Saturday, March 29, 2014

URSP Student Abbas Idris Researches Graphene

My name is Abbas Idris, I currently do work on graphene and my dream is to develop single molecule sequencing technology further than its current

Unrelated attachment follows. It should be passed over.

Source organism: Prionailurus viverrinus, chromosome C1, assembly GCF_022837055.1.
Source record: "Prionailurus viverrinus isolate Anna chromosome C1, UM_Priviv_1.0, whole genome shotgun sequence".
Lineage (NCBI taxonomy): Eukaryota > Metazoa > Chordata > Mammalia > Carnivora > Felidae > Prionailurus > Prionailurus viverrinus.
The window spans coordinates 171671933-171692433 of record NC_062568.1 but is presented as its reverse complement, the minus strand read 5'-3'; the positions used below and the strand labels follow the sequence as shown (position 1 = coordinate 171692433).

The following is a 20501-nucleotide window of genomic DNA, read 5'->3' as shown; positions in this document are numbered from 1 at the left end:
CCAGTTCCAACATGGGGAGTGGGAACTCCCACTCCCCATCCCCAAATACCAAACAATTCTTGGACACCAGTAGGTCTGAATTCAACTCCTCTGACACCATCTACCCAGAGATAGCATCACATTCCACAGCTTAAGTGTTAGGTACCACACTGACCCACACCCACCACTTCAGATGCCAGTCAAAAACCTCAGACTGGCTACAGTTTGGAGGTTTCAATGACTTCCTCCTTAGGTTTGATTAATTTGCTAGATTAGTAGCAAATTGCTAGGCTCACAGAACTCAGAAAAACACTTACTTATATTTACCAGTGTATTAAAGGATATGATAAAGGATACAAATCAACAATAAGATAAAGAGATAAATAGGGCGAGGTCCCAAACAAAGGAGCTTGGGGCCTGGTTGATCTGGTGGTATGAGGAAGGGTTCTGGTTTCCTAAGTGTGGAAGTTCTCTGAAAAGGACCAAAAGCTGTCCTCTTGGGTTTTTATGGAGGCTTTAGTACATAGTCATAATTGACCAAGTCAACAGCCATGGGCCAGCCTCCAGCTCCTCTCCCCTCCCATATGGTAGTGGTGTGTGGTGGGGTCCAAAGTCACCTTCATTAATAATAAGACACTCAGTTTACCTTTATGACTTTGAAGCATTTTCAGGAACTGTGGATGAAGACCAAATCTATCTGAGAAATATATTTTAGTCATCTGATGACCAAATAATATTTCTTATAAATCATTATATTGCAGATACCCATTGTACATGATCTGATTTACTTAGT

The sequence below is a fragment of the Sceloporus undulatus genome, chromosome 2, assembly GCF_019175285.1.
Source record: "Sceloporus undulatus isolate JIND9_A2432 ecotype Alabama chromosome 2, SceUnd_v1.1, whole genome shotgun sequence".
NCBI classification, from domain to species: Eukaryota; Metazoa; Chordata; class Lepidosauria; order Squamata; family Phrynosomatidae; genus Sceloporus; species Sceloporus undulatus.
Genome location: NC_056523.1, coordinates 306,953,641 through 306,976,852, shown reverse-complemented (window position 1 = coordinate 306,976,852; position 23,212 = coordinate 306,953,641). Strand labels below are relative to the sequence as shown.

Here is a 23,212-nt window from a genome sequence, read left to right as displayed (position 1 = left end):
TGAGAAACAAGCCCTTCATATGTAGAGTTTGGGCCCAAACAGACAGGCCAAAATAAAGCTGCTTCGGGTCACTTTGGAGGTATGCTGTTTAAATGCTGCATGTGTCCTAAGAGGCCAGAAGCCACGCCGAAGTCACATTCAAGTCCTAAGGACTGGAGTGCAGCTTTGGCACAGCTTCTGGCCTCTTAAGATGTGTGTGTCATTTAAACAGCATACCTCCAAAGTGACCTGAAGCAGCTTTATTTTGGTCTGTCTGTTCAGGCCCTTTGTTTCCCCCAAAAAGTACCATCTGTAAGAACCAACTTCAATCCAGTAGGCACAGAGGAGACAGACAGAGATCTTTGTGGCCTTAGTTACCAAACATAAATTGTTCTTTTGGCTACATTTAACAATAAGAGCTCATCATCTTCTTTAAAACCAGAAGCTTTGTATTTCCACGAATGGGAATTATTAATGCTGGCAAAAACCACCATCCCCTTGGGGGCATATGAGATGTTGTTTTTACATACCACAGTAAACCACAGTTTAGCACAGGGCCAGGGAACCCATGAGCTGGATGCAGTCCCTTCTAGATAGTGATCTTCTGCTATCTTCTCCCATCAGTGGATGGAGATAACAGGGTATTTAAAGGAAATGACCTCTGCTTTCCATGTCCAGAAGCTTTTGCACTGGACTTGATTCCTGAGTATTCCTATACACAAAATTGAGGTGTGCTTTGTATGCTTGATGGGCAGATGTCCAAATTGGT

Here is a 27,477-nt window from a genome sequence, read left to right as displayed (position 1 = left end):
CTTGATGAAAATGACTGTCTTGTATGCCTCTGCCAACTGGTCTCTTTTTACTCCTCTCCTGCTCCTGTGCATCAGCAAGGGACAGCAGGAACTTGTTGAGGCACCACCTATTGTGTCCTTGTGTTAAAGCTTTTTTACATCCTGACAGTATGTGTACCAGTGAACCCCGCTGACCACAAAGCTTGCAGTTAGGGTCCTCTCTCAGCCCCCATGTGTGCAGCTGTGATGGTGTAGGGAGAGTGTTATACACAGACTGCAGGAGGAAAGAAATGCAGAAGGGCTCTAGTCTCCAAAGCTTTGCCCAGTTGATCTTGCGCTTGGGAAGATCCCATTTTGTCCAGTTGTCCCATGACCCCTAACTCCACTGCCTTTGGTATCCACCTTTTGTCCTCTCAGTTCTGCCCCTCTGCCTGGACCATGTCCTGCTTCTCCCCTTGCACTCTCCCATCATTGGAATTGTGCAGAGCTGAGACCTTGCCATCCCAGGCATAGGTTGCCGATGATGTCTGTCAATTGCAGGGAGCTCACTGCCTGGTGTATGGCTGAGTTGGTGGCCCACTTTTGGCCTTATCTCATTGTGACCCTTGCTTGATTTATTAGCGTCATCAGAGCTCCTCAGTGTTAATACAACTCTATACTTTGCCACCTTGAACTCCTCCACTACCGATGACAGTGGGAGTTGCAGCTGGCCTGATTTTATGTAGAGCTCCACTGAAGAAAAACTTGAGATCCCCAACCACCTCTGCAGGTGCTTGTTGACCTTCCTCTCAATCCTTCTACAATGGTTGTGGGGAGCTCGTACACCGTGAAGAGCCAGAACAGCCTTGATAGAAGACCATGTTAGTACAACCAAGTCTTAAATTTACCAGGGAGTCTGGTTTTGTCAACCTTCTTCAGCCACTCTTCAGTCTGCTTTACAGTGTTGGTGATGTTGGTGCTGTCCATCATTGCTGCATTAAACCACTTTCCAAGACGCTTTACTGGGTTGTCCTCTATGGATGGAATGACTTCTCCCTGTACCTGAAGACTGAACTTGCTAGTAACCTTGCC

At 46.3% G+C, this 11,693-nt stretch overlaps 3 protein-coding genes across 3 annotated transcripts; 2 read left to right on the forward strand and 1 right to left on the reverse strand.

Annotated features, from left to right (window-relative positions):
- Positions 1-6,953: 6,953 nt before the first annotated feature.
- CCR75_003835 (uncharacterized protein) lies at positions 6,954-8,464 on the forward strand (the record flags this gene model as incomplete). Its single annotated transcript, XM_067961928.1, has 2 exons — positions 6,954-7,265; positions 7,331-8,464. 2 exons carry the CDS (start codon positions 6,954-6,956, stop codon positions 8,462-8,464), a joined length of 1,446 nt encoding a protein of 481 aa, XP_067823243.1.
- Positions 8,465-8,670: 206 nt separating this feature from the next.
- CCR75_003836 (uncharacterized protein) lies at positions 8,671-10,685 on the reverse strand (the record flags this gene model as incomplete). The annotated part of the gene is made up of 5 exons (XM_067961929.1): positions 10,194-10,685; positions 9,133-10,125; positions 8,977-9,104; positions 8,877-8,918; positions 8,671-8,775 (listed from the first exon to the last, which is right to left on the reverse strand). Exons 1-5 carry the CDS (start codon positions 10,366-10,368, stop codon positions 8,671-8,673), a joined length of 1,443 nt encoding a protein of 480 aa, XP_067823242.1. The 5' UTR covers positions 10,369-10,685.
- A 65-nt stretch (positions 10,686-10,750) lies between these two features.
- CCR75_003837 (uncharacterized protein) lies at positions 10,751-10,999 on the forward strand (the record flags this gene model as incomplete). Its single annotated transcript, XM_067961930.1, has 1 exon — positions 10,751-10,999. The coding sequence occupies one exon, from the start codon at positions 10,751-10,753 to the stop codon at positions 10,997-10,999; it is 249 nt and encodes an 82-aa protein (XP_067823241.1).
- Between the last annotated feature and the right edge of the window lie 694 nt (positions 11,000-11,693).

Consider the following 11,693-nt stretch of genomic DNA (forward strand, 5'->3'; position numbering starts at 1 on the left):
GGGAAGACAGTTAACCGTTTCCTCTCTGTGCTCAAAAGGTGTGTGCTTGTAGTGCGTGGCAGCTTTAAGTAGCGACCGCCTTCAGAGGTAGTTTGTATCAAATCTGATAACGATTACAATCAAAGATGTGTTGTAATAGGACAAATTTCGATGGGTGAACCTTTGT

limitations. I first got interested in this field after doing a Genomics project my junior year of high school. At the time and up until my senior year, I was enrolled in the Governor's School at George Mason's Price William campus. I had been working on a graphic user interface for genomic analyses when I realized how wonderful it would be to sequence an entire human genome. After the project (my senior year), I became more interested in this idea and dreamt of creating an efficient sequencing tool so that I could do my own personal genomics work. I ran into many third generation sequencing devices, but I was particularly amazed at the potential of single molecule sequencing. Not knowing how to make an impact in this innovation, I originally wanted to pursue other methods of sequencing and reinvent them. However, I have since began chasing the idea of single molecule sequencing using a graphene nanopore. The first few weeks of my research I spent time in the lab working on the previous idea, but for the past couple of weeks I have spent hours delving into interesting articles that have shaped the direction of my work. One thing I have discovered is that threading a DNA molecule through graphene focuses too much on ion displacement that on the individual nitrogenous bases on a molecules